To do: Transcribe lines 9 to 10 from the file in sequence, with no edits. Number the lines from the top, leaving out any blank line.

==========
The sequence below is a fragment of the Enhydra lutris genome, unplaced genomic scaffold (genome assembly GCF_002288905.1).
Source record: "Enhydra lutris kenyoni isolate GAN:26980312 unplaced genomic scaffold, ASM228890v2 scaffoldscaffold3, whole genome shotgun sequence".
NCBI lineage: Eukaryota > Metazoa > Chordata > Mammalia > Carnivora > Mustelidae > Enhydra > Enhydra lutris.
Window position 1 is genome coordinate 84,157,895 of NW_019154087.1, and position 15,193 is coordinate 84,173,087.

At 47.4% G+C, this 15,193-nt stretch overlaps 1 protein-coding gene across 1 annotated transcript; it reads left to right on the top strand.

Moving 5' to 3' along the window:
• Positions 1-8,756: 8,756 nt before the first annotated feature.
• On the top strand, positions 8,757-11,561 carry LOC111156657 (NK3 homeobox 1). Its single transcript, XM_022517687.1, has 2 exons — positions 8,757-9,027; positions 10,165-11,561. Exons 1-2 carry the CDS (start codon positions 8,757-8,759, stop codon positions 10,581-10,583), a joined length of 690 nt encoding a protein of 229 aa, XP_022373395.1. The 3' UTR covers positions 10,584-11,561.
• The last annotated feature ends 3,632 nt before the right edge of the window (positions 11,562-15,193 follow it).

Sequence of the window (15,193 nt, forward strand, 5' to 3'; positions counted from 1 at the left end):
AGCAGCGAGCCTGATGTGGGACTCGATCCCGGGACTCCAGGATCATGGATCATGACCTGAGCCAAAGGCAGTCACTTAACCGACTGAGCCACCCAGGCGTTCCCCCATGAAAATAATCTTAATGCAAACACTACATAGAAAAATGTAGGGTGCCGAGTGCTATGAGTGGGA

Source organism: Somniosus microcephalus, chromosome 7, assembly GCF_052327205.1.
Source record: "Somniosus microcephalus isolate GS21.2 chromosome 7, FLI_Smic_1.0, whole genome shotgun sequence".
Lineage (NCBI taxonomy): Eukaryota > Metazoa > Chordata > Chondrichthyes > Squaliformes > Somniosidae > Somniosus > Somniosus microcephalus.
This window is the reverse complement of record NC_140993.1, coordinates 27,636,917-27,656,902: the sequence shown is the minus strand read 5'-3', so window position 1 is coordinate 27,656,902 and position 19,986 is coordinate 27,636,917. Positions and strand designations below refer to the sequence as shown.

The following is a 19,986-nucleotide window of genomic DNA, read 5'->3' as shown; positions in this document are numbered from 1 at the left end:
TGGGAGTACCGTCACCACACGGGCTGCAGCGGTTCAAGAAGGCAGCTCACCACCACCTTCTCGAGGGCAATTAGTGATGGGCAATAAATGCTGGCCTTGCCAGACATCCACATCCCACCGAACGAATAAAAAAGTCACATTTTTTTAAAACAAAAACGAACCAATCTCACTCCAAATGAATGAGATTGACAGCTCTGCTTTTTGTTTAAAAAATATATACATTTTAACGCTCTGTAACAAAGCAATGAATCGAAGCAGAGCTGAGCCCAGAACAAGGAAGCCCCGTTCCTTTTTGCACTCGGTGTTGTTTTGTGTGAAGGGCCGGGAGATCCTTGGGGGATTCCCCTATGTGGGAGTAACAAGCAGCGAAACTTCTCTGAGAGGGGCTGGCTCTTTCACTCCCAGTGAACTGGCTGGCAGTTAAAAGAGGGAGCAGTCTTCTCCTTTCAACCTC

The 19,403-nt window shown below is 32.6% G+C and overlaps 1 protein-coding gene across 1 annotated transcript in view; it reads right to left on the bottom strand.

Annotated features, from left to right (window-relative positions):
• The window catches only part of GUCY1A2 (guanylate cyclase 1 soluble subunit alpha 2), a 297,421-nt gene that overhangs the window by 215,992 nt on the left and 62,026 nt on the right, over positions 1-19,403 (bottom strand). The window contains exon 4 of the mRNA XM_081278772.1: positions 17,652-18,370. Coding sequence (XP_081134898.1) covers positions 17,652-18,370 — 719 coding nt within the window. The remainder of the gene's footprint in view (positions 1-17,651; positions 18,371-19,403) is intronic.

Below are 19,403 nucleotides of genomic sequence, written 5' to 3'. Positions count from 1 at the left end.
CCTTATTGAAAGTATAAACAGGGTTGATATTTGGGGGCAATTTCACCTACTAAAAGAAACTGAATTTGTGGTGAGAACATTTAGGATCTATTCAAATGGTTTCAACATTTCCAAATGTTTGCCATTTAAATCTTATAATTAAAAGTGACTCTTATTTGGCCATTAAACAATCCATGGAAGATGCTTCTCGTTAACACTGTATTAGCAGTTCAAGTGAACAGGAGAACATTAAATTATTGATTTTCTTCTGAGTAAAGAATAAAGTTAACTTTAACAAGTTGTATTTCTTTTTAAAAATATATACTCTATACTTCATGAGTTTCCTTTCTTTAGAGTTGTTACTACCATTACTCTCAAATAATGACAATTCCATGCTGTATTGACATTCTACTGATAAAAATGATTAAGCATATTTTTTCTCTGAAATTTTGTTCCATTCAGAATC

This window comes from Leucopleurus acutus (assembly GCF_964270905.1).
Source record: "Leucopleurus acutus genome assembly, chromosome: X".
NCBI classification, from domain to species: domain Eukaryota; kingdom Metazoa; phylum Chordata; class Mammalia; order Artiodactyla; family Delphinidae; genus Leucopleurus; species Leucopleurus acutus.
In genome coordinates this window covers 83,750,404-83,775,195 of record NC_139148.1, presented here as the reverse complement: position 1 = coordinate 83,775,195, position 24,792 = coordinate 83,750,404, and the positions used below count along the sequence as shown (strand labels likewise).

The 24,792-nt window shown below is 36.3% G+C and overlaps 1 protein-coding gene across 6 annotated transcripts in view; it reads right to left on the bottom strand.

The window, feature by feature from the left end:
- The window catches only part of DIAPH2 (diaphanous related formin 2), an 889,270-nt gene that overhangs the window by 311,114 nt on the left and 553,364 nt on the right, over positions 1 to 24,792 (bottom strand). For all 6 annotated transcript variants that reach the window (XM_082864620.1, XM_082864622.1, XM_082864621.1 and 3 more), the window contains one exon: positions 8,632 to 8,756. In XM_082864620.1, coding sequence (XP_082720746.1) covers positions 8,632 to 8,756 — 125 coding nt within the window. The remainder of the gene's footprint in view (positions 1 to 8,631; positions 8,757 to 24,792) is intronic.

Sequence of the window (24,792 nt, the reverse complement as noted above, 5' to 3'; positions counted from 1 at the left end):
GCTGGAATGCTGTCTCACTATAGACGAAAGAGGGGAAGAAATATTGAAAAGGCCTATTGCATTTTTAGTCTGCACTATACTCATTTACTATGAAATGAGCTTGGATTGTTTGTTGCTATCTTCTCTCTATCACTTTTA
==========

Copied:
• The last annotated feature ends 3,632 nt before the right edge of the window (positions 11,562-15,193 follow it).

Sequence of the window (15,193 nt, forward strand, 5' to 3'; positions counted from 1 at the left end):